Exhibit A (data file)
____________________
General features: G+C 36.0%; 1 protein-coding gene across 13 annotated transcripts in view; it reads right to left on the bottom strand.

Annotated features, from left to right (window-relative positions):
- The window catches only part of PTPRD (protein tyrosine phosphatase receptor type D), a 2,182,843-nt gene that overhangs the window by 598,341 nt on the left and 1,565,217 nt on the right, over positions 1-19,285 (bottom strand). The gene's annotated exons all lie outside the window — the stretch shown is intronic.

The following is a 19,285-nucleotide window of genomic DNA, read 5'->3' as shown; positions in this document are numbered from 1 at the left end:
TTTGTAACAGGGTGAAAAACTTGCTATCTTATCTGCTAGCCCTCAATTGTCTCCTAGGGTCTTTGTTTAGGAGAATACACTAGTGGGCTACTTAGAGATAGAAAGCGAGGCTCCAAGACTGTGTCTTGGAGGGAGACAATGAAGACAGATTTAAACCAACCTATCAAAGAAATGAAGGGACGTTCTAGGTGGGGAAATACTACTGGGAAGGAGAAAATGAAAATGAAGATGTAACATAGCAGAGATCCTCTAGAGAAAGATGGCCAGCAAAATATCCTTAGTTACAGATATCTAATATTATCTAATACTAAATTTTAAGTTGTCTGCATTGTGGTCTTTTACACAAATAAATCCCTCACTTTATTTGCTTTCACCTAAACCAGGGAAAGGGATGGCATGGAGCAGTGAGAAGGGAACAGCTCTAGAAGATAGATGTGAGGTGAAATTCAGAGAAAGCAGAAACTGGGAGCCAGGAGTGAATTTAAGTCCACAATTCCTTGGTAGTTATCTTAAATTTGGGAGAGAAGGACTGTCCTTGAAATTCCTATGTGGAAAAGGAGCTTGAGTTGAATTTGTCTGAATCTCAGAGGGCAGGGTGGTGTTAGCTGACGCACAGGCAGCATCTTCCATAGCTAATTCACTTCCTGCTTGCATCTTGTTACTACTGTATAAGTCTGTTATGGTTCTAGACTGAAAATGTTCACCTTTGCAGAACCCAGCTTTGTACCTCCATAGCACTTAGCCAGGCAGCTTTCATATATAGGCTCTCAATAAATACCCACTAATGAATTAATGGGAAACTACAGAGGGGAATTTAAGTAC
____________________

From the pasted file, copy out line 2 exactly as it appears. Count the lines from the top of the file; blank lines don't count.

Annotated features, from left to right (window-relative positions):